satisfies the requirement of balancing the whole portfolio premium for arbitrary number . In fact, any particular choice is more or less arbitrary. Some common sense can be expressed by the requirement that a basic premium formula should not produce smaller figures than marginal formula for any risk in the portfolio. Of course this requirement is insufficient to point out a unique solution. Here, the balancing problem results from the lack of additivity of the formula, as it is a nonlinear function of cumulants.

## 20.3.4 A Solution for the Balancing Problem

It seems that only in the case of the variance component some more or less heuristic argument for the correction can be found. The essence of the basic premium for individual risks is that it is a basis of an open market offer. Once the cover is offered to the public, clients decide whether to buy the cover or not. Thus the price should not depend on how many risks out of the portfolio  have been insured before, and how many after the risk in question. Let us imagine a particular ordering of the basic set of risks amended by the additional risk in a form of a sequence . Given this ordering, the respective component of the marginal cost of risk takes the form:

We can now consider the expected value of this component, provided that each of orderings is equally probable (as it was proposed Shapley (1953)). However, calculations are much simpler if we assume that the share of the aggregated variance of all risks preceeding the risk in the total aggregate variance is a random variable uniformly distributed over the interval . The error of the simplification is neglectible as the share of each individual risk in the total variance is small. The result:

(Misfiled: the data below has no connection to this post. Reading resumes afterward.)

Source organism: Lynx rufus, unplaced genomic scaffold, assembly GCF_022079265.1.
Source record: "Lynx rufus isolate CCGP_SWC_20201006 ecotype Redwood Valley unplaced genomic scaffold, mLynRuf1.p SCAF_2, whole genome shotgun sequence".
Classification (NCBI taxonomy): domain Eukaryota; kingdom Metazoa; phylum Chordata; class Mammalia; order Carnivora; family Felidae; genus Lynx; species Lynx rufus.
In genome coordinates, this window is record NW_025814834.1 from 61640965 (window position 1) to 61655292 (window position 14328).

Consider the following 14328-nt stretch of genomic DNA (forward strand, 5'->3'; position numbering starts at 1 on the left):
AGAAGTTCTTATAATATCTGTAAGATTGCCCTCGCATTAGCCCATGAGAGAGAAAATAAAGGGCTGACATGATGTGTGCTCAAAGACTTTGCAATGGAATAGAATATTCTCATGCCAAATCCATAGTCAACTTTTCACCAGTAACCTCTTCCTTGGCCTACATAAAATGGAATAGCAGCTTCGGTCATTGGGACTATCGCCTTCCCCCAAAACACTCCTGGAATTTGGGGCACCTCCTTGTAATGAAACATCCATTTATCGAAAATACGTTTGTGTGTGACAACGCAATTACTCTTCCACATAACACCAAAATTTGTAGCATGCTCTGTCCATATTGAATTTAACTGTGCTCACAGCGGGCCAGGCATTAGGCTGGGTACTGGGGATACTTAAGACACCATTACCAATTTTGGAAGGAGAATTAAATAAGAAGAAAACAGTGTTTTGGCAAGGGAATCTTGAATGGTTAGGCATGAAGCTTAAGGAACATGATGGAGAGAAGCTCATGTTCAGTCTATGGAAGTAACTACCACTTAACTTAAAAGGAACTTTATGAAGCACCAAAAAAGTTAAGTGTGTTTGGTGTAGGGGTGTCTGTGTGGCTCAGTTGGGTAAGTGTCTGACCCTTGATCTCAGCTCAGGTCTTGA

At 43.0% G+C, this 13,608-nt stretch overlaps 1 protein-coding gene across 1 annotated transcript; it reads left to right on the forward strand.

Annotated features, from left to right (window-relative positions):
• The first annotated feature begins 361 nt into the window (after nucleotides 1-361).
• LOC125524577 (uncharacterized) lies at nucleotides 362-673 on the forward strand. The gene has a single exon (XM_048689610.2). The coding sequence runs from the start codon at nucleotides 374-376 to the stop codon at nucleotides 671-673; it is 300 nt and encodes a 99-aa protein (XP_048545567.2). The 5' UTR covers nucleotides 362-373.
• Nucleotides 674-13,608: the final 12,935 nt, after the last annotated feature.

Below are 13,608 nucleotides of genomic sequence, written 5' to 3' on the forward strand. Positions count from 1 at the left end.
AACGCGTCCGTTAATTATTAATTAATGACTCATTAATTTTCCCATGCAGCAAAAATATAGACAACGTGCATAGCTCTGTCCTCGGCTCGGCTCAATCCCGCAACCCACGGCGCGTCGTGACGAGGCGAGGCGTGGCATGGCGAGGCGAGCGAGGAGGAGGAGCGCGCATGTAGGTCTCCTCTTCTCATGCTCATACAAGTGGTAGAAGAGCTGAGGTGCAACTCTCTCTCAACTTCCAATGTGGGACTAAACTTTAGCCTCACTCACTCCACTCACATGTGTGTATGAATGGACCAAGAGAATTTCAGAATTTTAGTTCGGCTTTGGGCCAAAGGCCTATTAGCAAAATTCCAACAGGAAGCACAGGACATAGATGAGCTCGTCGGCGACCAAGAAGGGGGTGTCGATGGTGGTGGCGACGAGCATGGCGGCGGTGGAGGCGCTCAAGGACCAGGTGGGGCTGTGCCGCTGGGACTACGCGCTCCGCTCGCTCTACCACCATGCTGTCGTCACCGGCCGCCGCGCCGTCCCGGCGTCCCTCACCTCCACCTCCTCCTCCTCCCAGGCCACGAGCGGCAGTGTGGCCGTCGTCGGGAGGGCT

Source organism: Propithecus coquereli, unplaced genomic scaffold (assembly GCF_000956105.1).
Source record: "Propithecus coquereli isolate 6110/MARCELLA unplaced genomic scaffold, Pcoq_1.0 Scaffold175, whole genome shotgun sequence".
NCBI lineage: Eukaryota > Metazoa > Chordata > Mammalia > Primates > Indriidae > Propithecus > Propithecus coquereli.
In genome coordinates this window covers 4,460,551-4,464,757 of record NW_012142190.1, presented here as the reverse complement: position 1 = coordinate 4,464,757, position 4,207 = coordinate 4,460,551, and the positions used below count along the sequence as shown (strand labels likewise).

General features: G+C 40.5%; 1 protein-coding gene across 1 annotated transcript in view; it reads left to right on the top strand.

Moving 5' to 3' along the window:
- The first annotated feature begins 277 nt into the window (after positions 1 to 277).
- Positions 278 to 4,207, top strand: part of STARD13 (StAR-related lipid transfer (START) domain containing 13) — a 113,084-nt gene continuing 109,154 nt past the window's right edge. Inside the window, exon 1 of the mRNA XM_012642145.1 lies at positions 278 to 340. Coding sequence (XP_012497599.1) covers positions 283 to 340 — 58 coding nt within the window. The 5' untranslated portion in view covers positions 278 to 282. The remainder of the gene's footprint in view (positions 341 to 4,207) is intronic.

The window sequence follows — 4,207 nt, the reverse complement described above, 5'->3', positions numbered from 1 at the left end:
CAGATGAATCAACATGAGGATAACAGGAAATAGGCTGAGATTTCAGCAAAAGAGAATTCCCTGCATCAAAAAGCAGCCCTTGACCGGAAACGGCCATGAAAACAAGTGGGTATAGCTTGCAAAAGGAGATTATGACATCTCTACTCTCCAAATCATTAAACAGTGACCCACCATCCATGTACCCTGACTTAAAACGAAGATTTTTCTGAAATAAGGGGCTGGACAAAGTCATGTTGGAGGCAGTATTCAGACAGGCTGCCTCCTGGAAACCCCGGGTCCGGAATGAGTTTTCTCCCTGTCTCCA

is exactly what we need to balance the premium on the portfolio level. The reader easily verifies that the analogous argumentation does not work any more in the case of components of higher orders of the premium formula.

## 20.3.5 Applications

Results presented in this section have three possible fields of application. The first is just passive premium calculation for the whole portfolio. In this respect several more accurate formulas exist, especially when our information on the distribution of the variable extends its first four cumulants.

The second application concerns pricing individual risks. In this respect it is hard to find a better approach (apart from that based on long-run solvability criteria, which is a matter of consideration in next sections), which consistently links the risk relevant to the company (on the whole portfolio level) with risk borne by an individual policy. Of course open market offer should be based on basic valuation , whereas the marginal cost valuation could serve as a lower bound for contracts negotiated individually.

The third field of applications opens when a portfolio, characterized by substantial skewness and kurtosis, is inspected in order to localize these risks (or groups of risks), that distort the distribution of the whole portfolio. Too high (noncompetitive) general premium level could be caused though by few influential risks. Such localization could help in decisions concerning underwriting limits and reinsurance program. Applying these measures could help normalize'' the distribution of the variable . Thus in the preliminary stage, when the basis for underwriting policy and reinsurance is considered, extended pricing formulas (involving higher order cumulants) should be used. Paradoxically, once the prudent underwriting and ceding policy has been elaborated, simple normal approximation suffices to price as well the portfolio as individual risks. Clearly, such prices concern only retained portions of risk, and should be complemented by reinsurance costs.